Opposition calls Office of Public Engagement a waste of money
Minister of Innovation, Business and Rural Development Keith Hutchings speaks at the St. John’s Board of Trade 2013 Business Development Summit at the Delta Hotel in January. — Photo by Keith Gosse/The Telegram
It’s been about three months since Premier Kathy Dunderdale shuffled her cabinet and created the “Office of Public Engagement” and since then, the government has been talking it up a fair bit.
Opposition politicians, though, say it’s nothing but a public-relations exercise, and it’s bound to cost taxpayers money.
Routine disclosure measures
Minister Keith Hutchings, who’s responsible for the new office, has been pretty busy. Shortly after the shuffle he announced new “routine disclosure” measures to make government documents public, including restaurant inspection reports, school repair and maintenance information and annual reports of professional health governing bodies.
In the past few weeks, the government has issued a cavalcade of news releases, and Hutchings has been to a series of events in his role as public engagement minister.
Amalgamation of services
The new office is getting a more prominent treatment in government communications, but Hutchings told The Telegram Friday that it’s really just bringing together a bunch of things that already existed in the government.
“These entities have existed already for some time,” he said. “All of these entities have been doing quite valuable work in terms of interaction on the ground in Newfoundland and Labrador in terms of volunteers and driving social and economic policy.”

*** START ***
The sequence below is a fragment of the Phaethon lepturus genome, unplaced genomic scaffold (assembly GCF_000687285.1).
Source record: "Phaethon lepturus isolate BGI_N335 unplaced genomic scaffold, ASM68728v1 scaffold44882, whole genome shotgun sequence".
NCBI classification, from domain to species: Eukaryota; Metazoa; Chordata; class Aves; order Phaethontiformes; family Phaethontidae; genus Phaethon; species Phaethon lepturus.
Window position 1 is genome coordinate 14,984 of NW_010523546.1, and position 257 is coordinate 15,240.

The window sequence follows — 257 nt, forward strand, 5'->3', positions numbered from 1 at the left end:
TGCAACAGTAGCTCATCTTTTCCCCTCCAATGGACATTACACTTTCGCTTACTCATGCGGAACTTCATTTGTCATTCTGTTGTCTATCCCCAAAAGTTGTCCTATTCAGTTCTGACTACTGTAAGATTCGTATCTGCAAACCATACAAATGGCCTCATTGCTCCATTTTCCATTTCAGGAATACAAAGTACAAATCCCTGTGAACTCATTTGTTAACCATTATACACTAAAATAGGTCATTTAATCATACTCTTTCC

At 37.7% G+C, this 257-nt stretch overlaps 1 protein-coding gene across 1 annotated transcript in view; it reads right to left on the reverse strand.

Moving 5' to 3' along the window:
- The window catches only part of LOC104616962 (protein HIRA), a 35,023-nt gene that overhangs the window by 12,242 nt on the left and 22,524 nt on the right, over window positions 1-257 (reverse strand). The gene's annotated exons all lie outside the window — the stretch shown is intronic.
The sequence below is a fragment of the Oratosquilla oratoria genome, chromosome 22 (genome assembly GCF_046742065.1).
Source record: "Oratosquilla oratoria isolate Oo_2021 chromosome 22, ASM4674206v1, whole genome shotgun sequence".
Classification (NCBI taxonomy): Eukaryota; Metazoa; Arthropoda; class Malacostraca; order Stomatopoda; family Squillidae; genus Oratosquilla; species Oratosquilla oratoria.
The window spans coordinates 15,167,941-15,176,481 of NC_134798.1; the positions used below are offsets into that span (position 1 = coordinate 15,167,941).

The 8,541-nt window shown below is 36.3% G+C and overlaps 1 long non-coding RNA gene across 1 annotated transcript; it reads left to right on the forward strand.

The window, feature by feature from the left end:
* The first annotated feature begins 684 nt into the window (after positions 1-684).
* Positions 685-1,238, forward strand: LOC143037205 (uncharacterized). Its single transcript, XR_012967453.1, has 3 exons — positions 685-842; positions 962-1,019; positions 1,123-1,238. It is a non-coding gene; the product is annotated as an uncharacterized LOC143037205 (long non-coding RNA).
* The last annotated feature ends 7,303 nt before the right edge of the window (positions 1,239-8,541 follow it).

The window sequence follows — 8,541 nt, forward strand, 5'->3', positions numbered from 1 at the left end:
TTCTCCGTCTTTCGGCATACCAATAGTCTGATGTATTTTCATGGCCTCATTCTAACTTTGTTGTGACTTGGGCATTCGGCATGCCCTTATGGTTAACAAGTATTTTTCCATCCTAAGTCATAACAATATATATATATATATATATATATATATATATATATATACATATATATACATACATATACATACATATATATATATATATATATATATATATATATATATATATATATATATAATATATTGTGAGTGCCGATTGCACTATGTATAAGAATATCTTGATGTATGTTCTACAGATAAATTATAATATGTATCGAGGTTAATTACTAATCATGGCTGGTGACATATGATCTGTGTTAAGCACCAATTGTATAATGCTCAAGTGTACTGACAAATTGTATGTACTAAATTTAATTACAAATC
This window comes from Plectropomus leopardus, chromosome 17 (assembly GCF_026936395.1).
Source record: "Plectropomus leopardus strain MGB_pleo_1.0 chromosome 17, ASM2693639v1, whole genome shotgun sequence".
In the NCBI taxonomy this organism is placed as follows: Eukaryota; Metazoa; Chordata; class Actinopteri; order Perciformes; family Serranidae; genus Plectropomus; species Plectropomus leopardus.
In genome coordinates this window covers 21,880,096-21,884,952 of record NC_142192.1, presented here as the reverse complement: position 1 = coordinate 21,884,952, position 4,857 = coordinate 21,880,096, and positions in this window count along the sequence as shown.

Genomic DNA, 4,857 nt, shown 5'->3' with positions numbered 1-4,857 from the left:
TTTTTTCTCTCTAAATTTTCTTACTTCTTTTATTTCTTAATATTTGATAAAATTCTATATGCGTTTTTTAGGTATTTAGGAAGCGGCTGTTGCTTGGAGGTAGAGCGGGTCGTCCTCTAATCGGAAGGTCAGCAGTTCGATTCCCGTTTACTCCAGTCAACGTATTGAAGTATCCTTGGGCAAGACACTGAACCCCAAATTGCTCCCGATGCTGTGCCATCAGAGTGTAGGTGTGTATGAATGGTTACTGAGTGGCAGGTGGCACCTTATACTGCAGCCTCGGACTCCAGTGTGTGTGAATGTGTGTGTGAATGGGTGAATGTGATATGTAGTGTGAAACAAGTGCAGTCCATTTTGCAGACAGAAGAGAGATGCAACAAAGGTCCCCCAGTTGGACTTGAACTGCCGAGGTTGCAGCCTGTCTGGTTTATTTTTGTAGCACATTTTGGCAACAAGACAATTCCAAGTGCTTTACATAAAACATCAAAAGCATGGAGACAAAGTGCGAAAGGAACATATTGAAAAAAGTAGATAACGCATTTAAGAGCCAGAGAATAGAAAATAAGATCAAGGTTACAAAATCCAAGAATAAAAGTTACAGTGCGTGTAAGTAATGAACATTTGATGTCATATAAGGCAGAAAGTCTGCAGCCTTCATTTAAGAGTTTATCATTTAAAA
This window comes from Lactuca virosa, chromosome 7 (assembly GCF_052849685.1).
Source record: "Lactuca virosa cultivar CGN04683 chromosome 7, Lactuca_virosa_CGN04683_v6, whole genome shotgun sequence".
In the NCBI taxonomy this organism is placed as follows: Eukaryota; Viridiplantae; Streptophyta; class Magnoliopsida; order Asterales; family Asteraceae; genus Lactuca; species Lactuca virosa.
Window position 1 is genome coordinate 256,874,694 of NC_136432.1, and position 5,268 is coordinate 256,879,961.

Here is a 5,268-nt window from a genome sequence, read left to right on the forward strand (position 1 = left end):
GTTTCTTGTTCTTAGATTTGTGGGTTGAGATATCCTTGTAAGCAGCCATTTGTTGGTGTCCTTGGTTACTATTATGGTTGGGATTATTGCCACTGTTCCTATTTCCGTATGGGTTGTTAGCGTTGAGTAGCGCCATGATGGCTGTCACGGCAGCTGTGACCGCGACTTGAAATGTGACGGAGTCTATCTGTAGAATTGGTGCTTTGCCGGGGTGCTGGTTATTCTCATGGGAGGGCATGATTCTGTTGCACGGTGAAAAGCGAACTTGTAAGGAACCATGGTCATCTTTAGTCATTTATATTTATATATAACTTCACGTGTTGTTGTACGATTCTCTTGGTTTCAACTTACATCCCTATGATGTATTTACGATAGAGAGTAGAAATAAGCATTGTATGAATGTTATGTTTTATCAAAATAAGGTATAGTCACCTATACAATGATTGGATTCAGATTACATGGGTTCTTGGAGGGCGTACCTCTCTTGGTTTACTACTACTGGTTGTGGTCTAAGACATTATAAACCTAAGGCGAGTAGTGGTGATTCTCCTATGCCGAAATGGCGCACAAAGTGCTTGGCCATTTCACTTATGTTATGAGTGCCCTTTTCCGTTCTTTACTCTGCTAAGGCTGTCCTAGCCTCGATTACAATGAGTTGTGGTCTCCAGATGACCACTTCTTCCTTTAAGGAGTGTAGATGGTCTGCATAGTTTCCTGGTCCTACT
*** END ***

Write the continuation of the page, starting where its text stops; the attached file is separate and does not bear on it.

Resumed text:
The Office of Public Engagement — during the interview, Hutchings referred to it as “OPE” — brings together the Rural Secretariat, the Voluntary and Non-Profit Secretariat, the Youth Engagement office, the Strategic Partnership Initiative, and the Access to Information and Protection of Privacy Office.
We likely won’t know until this spring when the government brings down its budget, but Hutchings said by folding those five entities together, it’ll actually save money, and the new office’s budget will be lower than the sum of the five bodies that have been lumped together.
“When we’re finished and I go through the budget process and bringing an estimate in a few months as part of the overall budget process, I do believe, yes, there will be efficiencies that will be achieved in the overall budget envelope,” he said. “We think there’s certainly collaboration and synergies that can be done more effectively and efficiently.”
Liberal MHA Jim Bennett doesn’t buy it.
“Every time government does anything, even if they have a mini-shuffle and have to change the letterhead, it costs money,” he said. “This is just an exercise in trying to look good. It doesn’t do anything of benefit for anybody.”
Bennett said the best thing the government could do to engage the public is to just provide the services that people want.
“I think the biggest make-work project in the province of Newfoundland and Labrador is the Tory government,” he said. “The office of public engagement is just the icing on the cake — it’s a total waste of money. Why doesn’t government just do something. If you just go do your job, people will figure out what you’re doing.”
New Democrat MHA George Murphy agreed with that assessment.
He said his assessment of the new initiative is that it’s serving the Tory government more than the public at large.
“They’re trying to promote themselves, I would say,” he said.
Murphy pointed to the Muskrat Falls debate that stretched back for the past two years, saying that for him, it typifies the way the government does public engagement.
“They only broadcast the message one way. They didn’t listen,” he said. “They didn’t engage the public to hear the public’s reaction to it, and they ignored most of what the arguments were that were being told to them. They stayed focused on the message.”